"Well, there's the thing. We never could work out exactly what they did but, whatever it was, they spent ages doing it."
The gunner looked lost in thought for a few moments, then continued.
"They always looked tired afterwards," he said slowly, as if this particular observation was one he had not made before, "Drained and shaking with fatigue."
"But did they have some special tools or equipment?" Alistair inquired.
"Nothing at all. They always arrived and left empty-handed."
"So how do you know that they had done anything?" Alistair persisted.
"Oh, you could always tell which shells had received their attention," the old gunner answered, "There seemed to be some kind of a sparkle inside the brass of the cartridge, but never in the steel of the shell itself."
"Sparkle?" said Tom and Alistair together.
"Oh yes. It was as if there were tiny orange lights somehow inside the brass. I was sure that they actually moved within the metal, but only when you caught a glance out of the corner of your eye. If you watched them closely, they were always completely stationary."
The old gunner could see that both Tom and Alistair were itching to find out exactly what was so special about these shells.
"The special shells, they almost never missed," he said, sitting back in his chair with the air of one who has finally delivered a message.
"So you actually fired them in anger?" Alistair asked, with a slightly morbid fascination.
"Oh yes," he replied, "Several times."
The two young men were rapt, and waited rather impatiently for the old gunner to continue.
"Now, at that period, of course we maintained a twenty-four hour watch, with teams of spotters with powerful binoculars scanning the horizon. We also had short wave radio equipment, but usually other intelligence was communicated by field telephone, in order to maintain a radio silence as much as possible."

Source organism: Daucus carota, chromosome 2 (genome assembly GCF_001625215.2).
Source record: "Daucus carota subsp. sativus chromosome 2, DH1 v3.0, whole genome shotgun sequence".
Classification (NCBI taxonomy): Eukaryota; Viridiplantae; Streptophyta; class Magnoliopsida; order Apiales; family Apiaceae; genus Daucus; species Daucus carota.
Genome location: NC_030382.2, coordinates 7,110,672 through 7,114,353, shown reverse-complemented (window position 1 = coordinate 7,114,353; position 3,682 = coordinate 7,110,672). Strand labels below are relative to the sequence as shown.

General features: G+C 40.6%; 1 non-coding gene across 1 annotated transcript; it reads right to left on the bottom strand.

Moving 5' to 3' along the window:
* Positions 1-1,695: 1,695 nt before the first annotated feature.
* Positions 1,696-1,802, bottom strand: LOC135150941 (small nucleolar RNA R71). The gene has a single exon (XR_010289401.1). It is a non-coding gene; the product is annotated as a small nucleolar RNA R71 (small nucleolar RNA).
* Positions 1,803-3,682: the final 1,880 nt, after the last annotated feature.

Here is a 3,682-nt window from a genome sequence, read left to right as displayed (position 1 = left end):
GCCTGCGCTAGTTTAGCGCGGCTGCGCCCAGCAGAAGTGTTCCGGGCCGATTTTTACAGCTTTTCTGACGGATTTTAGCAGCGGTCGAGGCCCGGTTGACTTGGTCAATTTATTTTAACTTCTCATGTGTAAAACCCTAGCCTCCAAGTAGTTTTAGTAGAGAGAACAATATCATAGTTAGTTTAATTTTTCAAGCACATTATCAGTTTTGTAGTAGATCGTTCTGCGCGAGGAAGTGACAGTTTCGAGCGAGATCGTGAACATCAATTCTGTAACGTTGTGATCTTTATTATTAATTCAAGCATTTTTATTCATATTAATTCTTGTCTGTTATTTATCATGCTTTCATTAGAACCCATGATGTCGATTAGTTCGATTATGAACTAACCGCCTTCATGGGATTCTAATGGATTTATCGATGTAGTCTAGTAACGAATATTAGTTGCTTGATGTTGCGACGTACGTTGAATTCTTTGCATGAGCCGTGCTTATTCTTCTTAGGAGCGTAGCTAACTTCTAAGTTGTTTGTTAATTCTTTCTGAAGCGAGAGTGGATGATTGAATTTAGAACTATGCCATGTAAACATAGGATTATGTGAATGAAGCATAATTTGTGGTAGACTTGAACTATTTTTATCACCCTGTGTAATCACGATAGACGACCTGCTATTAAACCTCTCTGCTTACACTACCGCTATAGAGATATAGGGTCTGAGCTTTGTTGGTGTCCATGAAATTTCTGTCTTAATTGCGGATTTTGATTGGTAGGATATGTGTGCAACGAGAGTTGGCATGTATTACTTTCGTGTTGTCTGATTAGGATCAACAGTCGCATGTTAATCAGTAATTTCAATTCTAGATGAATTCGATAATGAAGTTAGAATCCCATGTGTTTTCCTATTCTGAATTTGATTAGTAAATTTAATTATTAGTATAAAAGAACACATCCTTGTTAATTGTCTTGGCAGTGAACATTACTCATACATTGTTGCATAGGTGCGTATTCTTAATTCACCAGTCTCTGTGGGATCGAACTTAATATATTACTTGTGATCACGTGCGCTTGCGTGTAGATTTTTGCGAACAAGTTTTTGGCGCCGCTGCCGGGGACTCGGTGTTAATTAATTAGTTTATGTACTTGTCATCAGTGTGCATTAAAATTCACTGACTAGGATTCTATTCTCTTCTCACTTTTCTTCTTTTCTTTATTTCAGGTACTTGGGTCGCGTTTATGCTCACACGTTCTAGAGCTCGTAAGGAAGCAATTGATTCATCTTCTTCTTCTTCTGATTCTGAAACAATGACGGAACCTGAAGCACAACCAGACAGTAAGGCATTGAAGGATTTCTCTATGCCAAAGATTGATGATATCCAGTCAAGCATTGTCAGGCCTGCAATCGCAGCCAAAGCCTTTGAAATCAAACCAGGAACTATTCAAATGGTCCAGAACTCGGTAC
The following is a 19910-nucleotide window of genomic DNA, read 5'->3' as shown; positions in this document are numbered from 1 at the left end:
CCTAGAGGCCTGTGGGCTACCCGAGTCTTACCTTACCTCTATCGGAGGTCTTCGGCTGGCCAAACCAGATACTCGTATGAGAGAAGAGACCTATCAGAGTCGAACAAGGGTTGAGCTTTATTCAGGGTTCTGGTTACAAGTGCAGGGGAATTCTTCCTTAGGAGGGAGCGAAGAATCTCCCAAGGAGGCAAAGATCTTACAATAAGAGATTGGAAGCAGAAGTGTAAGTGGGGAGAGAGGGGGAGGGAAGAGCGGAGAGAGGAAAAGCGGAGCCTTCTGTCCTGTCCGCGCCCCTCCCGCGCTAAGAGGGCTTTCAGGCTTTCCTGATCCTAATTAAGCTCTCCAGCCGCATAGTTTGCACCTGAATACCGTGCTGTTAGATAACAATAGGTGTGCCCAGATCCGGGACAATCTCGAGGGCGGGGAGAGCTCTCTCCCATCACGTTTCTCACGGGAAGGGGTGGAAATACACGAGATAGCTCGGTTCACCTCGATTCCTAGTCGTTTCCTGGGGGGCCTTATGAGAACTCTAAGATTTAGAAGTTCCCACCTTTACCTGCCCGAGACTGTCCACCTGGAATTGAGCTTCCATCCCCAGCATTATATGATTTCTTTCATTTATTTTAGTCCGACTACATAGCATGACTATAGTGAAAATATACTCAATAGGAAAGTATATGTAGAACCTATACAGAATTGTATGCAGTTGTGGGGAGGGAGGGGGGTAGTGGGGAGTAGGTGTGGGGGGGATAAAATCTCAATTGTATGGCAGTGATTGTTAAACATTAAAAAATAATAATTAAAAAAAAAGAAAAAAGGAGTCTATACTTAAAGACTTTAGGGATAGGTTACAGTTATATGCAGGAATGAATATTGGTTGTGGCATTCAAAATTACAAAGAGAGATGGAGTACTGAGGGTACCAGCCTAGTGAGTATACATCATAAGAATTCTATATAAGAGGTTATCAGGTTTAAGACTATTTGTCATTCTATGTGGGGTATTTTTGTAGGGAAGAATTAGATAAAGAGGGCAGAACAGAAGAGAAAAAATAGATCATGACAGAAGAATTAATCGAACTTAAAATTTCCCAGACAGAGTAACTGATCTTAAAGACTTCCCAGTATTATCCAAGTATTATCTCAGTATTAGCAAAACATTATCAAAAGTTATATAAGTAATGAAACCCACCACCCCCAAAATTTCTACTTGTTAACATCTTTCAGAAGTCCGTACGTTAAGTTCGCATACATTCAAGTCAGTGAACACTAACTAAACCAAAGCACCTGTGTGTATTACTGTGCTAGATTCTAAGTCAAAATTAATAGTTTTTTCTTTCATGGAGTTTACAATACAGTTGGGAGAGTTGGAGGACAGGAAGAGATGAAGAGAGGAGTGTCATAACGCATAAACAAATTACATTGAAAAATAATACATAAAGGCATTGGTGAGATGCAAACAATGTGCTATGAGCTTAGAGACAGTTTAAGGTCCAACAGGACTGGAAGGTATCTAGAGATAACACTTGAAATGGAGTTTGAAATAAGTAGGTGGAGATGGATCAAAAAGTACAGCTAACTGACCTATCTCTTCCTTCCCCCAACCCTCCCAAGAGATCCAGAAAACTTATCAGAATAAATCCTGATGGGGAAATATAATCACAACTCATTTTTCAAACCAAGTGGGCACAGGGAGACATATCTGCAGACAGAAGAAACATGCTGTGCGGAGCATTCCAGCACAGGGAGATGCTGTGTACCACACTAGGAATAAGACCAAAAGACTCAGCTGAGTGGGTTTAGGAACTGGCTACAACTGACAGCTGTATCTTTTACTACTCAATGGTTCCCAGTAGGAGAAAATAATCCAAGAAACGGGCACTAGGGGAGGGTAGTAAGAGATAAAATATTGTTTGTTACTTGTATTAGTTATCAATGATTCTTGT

The gunner paused for a moment, and the others leant closer so as not to miss anything he said.
"Now, when enemy ships came into view, we were instructed to get the range with the ordinary shells, and only then use the special ones. You lads have seen military service, in the infantry, right?"
Again, Tom and Alistair nodded in unison.
"We were in Germany, at the end," Alistair said.
"Fair enough. But have you seen long-range guns in action?"
"Not close up," Tom replied, "But we have been on the receiving end of an artillery barrage a time or two."
"I dare say that's true enough. But on this particular night back in 1940, we were the focus of an invasion. We weren't sure at the time, but it became clear that this action was actually a fairly serious attempt to get an expeditionary force onto a beachhead near here."
"Oh, it was described as an exploratory raid in the official reports, but it was pretty serious from where I was sitting. Actually, I wasn't sitting - I was running around like a blue-arsed fly. Our heavy guns were in constant action, and I think we actually used most of those special shells."
"The noise and the smoke were tremendous," the old gunner reminisced, "The pounding of those big guns letting off their salvos was deafening, and the stench of cordite in the air was enough to make you retch. But, we made several direct hits on the invading craft and sunk at least half of them."
"My battery was a prime target for the enemy guns, of course, and we took a direct hit from the German destroyer Konigen Louise. I later heard that this was almost the last salvo got off by that ship, before she was sunk by gunfire from our defences. At least, that's what I was told."
The gunner looked sunken in despondency for a few moments.
"We took a hit in the magazine, which exploded. The Sarge and most of the other men were killed," he said slowly, "Somehow I was thrown clear by the blast. I thought I was going to die, but after a terrible wait, I was found and taken to a first aid post. I may well be the only survivor from the old battery."
The gunner again paused, evidently in thought of his old companions now long since deceased. He touched one of the more livid scars on his face broodingly.
"I was invalided out of the army," he resumed, his gravely voice now even quieter. "I was in recuperation for a couple of years, allowing my scars to heal. It's only recently that I've finally managed to recover my voice, and even now my throat gets sore when I speak for very long."
The older man stretched, then stood up, leaning forward and leaning on the table to look Alistair and Tom in the eyes.
"I've never told this story to anyone before," he rasped, "But you seemed to me to be lads who'd understand."
Without another word, he turned and left the pub.